0

I use Schema.org markup for my website to make it more understandable for search engines. I generate an image (using PHP) for each post. That image isn't a stored image with a specific URL. So it won't start with a domain name and end with something like .jpg or .png. Because it is not stored on the server.

Actually, the generated image looks like this:

<img alt='title-1' itemprop='image' src='data:image/png;base64,iVBORw0KGgoA ... EWlAAAAABJRU5ErkJggg==' />

Those ... in the middle of src's value stands for "a long string".

The problem is, Google Structured Data Testing Tool cannot understand it as an image. Any idea?

Note: We have storage limitation on the server and cannot store generated images. That's why we're trying to generate it every time using PHP.

  • 1
    Have you tried adding a charset and testing it that way? Source: stackoverflow.com/a/8499679/2297309 – Michael d May 31 at 15:47
  • Why do you need Google to understand this image? If it is a generated image it isn't likely high enough quality to be indexed in Google Image Search anyway. – Stephen Ostermiller May 31 at 18:18
  • @StephenOstermiller Please search for "معنی سلام" on google (it means "what's the meaning of hello" in Persian). You will see three images (which are indexed) the same as images I'm generating. – Shafizadeh May 31 at 18:22
  • Text on a plain background is very low quality. High quality images for image search are large photographs. In addition to being very low quality, you say your images are duplicate of something else out there. Don't even bother. – Stephen Ostermiller May 31 at 18:32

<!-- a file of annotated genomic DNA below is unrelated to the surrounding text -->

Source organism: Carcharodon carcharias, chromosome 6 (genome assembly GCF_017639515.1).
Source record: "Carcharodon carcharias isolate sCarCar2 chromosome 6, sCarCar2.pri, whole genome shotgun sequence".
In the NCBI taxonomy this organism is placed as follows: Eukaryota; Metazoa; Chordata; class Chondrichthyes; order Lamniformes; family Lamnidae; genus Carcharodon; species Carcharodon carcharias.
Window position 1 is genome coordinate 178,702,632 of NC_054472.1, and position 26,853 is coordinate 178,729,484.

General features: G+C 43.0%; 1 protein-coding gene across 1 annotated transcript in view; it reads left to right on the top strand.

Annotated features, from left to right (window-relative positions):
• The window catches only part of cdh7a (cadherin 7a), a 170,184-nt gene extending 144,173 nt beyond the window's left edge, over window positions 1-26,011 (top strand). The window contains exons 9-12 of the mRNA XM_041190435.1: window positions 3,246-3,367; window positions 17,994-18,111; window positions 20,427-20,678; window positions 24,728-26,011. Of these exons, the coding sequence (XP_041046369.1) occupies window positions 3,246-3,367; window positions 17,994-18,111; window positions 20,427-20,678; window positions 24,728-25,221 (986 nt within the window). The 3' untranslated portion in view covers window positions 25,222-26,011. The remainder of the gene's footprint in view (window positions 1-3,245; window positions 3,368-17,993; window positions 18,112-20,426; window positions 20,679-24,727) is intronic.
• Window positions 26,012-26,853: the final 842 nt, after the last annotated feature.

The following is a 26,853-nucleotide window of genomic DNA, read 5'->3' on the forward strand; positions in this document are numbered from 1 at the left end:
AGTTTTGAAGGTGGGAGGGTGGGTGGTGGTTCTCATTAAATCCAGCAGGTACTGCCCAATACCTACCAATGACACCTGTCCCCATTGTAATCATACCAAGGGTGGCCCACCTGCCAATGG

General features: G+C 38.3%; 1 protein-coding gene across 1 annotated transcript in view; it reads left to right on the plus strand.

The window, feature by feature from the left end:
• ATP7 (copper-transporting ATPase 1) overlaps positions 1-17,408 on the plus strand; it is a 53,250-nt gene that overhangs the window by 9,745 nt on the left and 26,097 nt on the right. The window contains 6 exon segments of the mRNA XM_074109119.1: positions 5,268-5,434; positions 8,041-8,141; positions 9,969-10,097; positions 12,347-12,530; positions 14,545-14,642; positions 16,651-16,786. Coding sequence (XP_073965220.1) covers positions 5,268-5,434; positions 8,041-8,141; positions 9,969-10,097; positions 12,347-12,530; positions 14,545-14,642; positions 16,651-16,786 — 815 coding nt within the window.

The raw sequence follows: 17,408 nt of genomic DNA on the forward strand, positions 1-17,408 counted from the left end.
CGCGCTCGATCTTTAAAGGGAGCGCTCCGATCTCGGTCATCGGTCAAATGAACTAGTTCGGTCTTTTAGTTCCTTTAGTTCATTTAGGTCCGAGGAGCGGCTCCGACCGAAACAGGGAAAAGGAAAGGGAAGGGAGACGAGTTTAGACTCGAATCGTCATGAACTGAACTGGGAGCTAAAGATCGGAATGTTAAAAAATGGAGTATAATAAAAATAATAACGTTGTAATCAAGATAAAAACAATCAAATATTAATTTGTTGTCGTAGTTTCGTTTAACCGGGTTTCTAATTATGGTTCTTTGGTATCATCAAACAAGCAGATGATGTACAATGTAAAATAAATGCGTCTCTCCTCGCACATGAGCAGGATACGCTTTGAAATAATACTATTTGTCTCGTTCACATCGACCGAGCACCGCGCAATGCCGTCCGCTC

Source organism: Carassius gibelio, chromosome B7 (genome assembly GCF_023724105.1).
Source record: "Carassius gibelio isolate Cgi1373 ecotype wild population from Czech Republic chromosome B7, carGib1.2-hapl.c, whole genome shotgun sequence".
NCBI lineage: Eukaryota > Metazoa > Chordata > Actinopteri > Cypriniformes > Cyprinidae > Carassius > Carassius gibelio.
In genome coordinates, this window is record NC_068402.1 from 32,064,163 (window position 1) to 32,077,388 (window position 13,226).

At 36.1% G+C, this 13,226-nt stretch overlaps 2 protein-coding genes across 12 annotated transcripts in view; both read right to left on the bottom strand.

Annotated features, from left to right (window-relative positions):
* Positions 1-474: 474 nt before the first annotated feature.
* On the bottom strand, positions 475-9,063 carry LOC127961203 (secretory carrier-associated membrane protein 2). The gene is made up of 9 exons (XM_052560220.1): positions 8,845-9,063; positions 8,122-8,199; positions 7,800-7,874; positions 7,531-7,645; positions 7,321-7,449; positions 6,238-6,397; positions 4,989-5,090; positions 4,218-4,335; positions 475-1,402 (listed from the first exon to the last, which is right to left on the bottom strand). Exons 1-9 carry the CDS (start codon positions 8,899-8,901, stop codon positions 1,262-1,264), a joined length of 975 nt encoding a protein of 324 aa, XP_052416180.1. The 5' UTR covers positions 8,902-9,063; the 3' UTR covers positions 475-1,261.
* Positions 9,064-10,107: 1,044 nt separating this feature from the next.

• @StephenOstermiller They are not duplicate. They are identical pattern. That text is different for us and something else out there. – Shafizadeh Jun 1 at 8:56
1

According to the information of Webopedia:

Structured data refers to any data that resides in a fixed field within a record or file.

Google's recommendations for structured image data tell us the following:

Images

When specifying an image as a structured data property, make sure that the image actually belongs to the instance of that type. For example, if you define the image property of schema.org/NewsArticle.image, the marked-up image must directly belong to that news article. All image URLs must be crawlable and indexable. Otherwise, we will not be able to display them on the search results page.

Therefore, if you have several dynamic images for an object on your website, then these images should be linked with this object in your sitemap, as recommended by Google:

<url>
<loc>http://example.com/sample.html</loc>
<image:image>
  <image:loc>http://example.com/image.jpg</image:loc>
</image:image>
<image:image>
  <image:loc>http://example.com/photo.jpg</image:loc>
</image:image>

In addition, using dynamic images, you need to take into account the fact that these images have a high-level expenditure of scanning budget. Check the Google confirms AJAX (i.e. XHR) calls consume crawl budget:

One more thing to look at if you need to optimize your crawl budget for the most efficient Googlebot crawl of your pages. The clarification. The update (in italics added here) reads, “Generally, any URL that Googlebot crawls will count towards a site’s crawl budget. Alternate URLs, like AMP or hreflang, as well as embedded content, such as CSS and JavaScript, including AJAX (i.e. XHR) calls, may have to be crawled and will consume a site’s crawl budget. Similarly, long redirect chains may have a negative effect on crawling.”

Your Answer

By clicking “Post Your Answer”, you agree to our terms of service, privacy policy and cookie policy

Not the answer you're looking for? Browse other questions tagged or ask your own question.